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The three biggest stories of the Hawaii sports year that concludes at midnight did not end with victories on fields or courts. But they commanded the attention of fans for various reasons. Their news value came from the human interest of rising from the ashes of tragedy, a flawed process in leadership transition, and appreciation for the prolonged excellence of a team that came very close to unprecedented achievement.

1. Maui wildfires

The wildfires that swept through Lahaina on Aug. 8 — killing more than 100 people and destroying more than 2,000 buildings affected all aspects of life on Maui, and, in many ways, throughout Hawaii. That included sports.

Although there were obviously other life-and-death priorities to address immediately, some relatively quick decisions had to be made about sports events. Could the Maui Invitational basketball tournament be hosted, as usual, by the Lahaina Civic Center, on the week of Thanksgiving? What about the PGA’s Sentry event at Kapalua in January?

And could Lahainaluna High School’s sports teams compete in the Maui Interscholastic League, even though most of the student-athletes and coaches lost their homes and much of their equipment to the flames? Many were also grieving the loss of loved ones. All were rebuilding their lives.

The Lahaina Civic Center was still standing but being used as a FEMA relief site. So the Maui Invitational, which featured some of the best college teams in the nation, was moved to Oahu for one year.

With six more weeks to prepare and the golf course 11 miles north of Lahaina unscathed, the PGA will play on at Kapalua, with the Sentry starting Thursday. All eyes will be on Collin Morikawa, who has strong family ties to Lahaina.

Lahainaluna athletics re-started, with help from many corners of the sports world. The Hawaii business community and individuals donated money, equipment and services via a Luna Strong program organized by the Downtown Athletic Club of Hawaii.

Always well coached, the Lahainaluna football team made what many thought to be impossible almost look easy. The Lunas won all five games of an abbreviated regular-season schedule on their way to the MIL championship, inspiring the school, the community, the state and a documentary film crew. They even hosted a state tournament game at their on-campus field, running out of time but never heart in a 29-28 loss to Kapaa.

2. UH AD hire, hiring process

The decision to hold the Maui Invitational at SimpliFi Arena at Stan Sheriff Center was an easy one, said Craig Angelos, the University of Hawaii’s new athletic director. So was hosting the state high school Open Division football championship for the first time — the day after Thanksgiving, and the day before UH’s last football game of the season.

“How could we say no to either one?” he said.

It was definitely not business as usual.

Neither was the hiring of Angelos. It was approved by the Board of Regents on May 18, but only after “robust discussion.”

The regents weren’t concerned so much with who was chosen by UH president David Lassner as they were about how it was done. Angelos’ name was the only one given to them by Lassner, and they were not allowed to interview Angelos.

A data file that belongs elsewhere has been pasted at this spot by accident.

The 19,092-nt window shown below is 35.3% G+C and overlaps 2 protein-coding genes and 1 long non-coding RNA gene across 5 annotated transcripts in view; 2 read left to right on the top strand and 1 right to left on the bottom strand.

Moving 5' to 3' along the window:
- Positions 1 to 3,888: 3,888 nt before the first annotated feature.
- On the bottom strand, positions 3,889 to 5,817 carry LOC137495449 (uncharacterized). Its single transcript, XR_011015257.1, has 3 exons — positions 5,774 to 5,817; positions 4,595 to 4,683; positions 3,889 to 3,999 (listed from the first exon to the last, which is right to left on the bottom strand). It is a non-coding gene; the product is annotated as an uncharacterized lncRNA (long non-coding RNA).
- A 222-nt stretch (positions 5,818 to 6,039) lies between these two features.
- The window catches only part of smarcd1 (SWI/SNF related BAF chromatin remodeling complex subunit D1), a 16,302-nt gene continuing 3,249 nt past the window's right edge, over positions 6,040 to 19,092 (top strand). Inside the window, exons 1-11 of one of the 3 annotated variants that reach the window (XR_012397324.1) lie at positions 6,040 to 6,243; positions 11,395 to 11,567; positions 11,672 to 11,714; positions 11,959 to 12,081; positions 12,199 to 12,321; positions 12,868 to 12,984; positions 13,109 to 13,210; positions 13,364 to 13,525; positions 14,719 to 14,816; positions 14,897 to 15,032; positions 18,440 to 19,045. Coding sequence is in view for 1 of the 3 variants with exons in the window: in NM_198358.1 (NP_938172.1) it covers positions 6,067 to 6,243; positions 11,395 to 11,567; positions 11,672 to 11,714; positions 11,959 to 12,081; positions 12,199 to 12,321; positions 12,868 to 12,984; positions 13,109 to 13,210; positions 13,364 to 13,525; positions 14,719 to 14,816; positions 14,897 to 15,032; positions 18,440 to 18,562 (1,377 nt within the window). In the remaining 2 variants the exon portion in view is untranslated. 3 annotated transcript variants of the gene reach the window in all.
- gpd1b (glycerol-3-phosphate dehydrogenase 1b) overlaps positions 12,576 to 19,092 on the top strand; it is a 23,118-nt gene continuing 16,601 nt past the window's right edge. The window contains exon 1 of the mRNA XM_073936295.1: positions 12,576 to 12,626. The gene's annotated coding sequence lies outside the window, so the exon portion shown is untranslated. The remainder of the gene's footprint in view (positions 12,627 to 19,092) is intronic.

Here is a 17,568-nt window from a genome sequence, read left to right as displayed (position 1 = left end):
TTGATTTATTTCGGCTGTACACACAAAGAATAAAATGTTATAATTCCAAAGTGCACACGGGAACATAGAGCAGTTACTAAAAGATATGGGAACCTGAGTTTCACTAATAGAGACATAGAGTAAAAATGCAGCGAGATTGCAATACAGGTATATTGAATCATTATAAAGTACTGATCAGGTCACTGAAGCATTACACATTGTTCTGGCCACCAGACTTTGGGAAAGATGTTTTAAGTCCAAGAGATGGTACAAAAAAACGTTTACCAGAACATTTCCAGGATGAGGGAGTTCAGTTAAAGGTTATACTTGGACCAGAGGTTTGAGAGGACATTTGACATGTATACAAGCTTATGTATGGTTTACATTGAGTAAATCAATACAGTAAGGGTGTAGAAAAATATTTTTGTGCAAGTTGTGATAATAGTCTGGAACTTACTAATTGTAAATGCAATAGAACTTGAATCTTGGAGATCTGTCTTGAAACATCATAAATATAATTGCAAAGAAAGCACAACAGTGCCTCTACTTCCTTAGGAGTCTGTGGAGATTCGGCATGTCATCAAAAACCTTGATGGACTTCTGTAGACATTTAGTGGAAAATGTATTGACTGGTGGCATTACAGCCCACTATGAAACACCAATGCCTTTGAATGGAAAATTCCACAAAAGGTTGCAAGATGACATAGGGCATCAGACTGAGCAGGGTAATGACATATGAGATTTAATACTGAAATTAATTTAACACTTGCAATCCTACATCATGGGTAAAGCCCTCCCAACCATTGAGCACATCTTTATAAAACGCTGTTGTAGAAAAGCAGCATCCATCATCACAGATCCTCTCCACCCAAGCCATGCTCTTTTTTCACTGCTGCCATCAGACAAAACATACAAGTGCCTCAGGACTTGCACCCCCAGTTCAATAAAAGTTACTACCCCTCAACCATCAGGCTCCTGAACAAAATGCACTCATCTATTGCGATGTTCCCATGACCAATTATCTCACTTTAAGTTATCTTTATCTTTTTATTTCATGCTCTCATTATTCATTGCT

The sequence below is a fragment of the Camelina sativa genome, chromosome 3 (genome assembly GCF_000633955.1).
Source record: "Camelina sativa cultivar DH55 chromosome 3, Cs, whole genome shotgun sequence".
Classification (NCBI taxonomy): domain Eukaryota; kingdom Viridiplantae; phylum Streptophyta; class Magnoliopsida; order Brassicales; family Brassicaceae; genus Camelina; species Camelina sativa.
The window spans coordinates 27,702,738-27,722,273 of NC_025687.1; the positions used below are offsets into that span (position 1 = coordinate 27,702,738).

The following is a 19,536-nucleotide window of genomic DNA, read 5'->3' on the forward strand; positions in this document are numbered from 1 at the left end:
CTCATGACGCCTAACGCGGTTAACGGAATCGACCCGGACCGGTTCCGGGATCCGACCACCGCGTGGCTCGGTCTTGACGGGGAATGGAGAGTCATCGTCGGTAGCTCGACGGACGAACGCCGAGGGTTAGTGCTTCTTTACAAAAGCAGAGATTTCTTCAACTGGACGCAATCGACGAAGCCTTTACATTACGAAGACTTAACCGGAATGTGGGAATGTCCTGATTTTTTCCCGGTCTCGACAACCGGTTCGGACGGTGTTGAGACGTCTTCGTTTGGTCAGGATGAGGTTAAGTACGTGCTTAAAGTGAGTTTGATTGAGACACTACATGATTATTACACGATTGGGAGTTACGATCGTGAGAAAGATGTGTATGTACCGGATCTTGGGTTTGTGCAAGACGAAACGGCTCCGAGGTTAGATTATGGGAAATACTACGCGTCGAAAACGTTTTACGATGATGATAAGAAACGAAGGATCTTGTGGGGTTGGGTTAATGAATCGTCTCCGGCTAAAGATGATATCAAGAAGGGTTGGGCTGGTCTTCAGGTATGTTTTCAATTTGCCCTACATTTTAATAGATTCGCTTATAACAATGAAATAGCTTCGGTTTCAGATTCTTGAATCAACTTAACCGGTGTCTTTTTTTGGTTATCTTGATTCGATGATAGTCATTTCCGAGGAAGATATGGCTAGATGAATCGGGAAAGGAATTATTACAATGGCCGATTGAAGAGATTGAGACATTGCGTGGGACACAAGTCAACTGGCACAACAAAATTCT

“This is an important decision,” said Laurie Tochiki, one of the three of the 11 regents who did not vote to approve Angelos. “It’s one the state invests a lot of money in. … I would like this kind of process to be more transparent.”

The AD hiring process also met with public disapproval because the search advisory committee, as originally composed, lacked Black representation. It also had no members with direct connection to football or men’s basketball. After UH received a protest letter signed by 27 student-athlete alumni (including Honolulu Mayor Rick Blangiardi), former Warriors football star Ashley Lelie was added to the committee. Lelie is a former NFL player and a Black graduate student at Manoa.

It has been more than a decade since Angelos was previously an AD. But it was at Florida Atlantic, where he helped get a stadium built with a combination of public and private funding — a situation that should sound familiar to any Hawaii sports fan.

Angelos is paid $325,212 per year, the same salary as his predecessor, David Matlin, who retired after eight years as AD.

“We’re going to go as long as we need to go, we’re going to go as fast as we need to go, we’re going to go as far as we need to go,” Angelos said on the day of his BOR confirmation. “And we’re going to do it even if we’re uncomfortable.”

That quote could be about the pursuit of athletic excellence, or about weeks like the one in late November, when lower campus hosted 13 basketball and football games — plus others that UH teams were involved in.

3. Almost a 3-peat

For the first several months of 2023, the UH men’s volleyball program completed perhaps the greatest three-year run for any team in school history. If the Warriors had beaten UCLA for a third consecutive national championship, there’d be no “perhaps” in the previous sentence.

The magical run started in 2021, when the greatest squad very few saw in person (due to the pandemic) won the first of back-to-back national titles with a sweep over BYU. It continued in 2022, as coach Charlie Wade’s mostly rebuilt squad knocked off rival Long Beach State.

Setter Jakob Thelle joined Wade and hitter Chaz Galloway as common threads.

Thelle was the starting maestro when the Warriors joined the 1983 women’s volleyball team as UH’s only teams to successfully defend a national championship.

And he was the National Player of the Year last season, when the Warriors went 29-3 and made it to the national championship match against the Bruins on May 6 in Fairfax, Va., before falling short of making it three in a row with a four-set defeat.

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